An Adverse Childhood Experience (ACE) is defined as "physical abuse, emotional abuse or sexual abuse" before the age of 18. It also includes growing up experiencing;
-an alcohol and/or drug abuser in the household
-an incarcerated household member
-living with someone who is chronically depressed, mentally ill, institutionalized, or suicidal
-mother is treated violently
-having one or no parents
-emotional or physical neglect
The ACE definition so closely matches the one for Adult Children Of Alcoholics, they are practically synonymous.
All of these lead to trauma and whether the abuse was physical in nature or not, actually cause physical changes to a developing child's brain including abnormal development of the cortex. The amygdala of insecurely attached children are hyperactive and larger than those of securely attached children. They have a greater surging of cortisol and adrenaline (fight or flight response). Plus their prefrontal cortexes are smaller and so they are less able to control their fear and anger.
Unresolved ACEs can effect the health and behavior of the victim for decades and and even shorten their lifespan up to twenty years. The more types of ACEs you were exposed to, the more likely you will have resulting issues such as depression, addiction, heart disease, obesity and cancer later in life. People who have experienced 4 or more categories of ACEs are 4 to 12 times more likely to experience depression, drug abuse, alcoholism and suicide attempts than a person who has not experienced any. You can calculate your personal ACE score here: http://acestudy.org/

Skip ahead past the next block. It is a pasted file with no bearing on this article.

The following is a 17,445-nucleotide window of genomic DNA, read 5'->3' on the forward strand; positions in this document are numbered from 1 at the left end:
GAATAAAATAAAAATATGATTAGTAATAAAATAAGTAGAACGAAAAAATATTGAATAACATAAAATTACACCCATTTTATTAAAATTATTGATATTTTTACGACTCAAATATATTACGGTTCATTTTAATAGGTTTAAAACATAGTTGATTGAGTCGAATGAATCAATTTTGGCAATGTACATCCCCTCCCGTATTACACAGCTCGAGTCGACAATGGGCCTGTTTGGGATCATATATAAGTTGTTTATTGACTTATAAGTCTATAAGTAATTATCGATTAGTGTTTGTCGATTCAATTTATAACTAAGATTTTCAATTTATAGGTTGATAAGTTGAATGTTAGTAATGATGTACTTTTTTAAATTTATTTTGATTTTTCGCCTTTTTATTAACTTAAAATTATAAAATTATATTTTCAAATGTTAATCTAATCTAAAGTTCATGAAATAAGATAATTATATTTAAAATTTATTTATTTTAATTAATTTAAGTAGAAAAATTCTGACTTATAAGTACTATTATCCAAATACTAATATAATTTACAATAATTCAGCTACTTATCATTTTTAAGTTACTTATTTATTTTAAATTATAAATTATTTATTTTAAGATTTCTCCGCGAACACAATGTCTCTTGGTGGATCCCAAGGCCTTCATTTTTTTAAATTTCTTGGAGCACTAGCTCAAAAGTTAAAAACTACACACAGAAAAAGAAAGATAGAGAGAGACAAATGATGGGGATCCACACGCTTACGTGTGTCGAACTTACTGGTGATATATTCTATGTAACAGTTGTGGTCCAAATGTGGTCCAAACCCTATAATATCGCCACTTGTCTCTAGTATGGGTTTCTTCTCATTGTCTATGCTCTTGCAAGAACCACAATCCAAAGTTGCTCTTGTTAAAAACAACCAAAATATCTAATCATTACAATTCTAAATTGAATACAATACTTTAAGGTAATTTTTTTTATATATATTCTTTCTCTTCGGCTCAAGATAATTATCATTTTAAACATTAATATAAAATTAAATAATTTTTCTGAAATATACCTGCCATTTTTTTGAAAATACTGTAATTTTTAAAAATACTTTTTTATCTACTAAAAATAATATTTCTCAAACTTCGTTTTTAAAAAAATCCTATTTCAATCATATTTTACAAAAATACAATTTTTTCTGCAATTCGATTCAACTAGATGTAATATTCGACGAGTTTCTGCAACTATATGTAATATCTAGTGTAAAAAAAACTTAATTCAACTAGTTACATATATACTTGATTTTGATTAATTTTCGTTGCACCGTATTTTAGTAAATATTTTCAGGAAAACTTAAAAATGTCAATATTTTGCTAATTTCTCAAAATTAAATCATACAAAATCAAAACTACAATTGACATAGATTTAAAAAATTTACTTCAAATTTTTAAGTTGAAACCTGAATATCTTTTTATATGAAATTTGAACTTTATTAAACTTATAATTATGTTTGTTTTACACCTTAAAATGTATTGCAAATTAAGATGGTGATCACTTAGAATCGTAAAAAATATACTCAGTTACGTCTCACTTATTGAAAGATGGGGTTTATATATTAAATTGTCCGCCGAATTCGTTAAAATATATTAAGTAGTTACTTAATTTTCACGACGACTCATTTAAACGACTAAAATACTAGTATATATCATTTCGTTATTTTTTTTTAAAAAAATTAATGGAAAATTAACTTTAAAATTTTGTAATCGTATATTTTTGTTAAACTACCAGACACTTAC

An introduction to The ACE Study:
Essayist, author, and host of the Freedomain Radio Podcasts, Stefan Molyneux, believes that therapy with a good counselor can help reverse the effects of ACEs and lead to a healthier, happier life. In Part 1, Molyneux explains the correlation between childhood trauma and it's negative effects later in life:
Part 2 features an interview with one of the leaders of the ACE study, Vincent J. Felitti, MD:
This eye opening information points to the cause of many common problems and dysfunctions. The more this material is discovered and acknowledged, the better chance for understanding the cause, effectively treating it and stopping the cycle.
The ACE Study is an ongoing collaboration between the Centers for Disease Control and Prevention and Kaiser Permanente. Led by Co-principal Investigators Robert F. Anda, MD, MS, and Vincent J. Felitti, MD.
Check out the Orange County ACA website at: Orange County Adult Children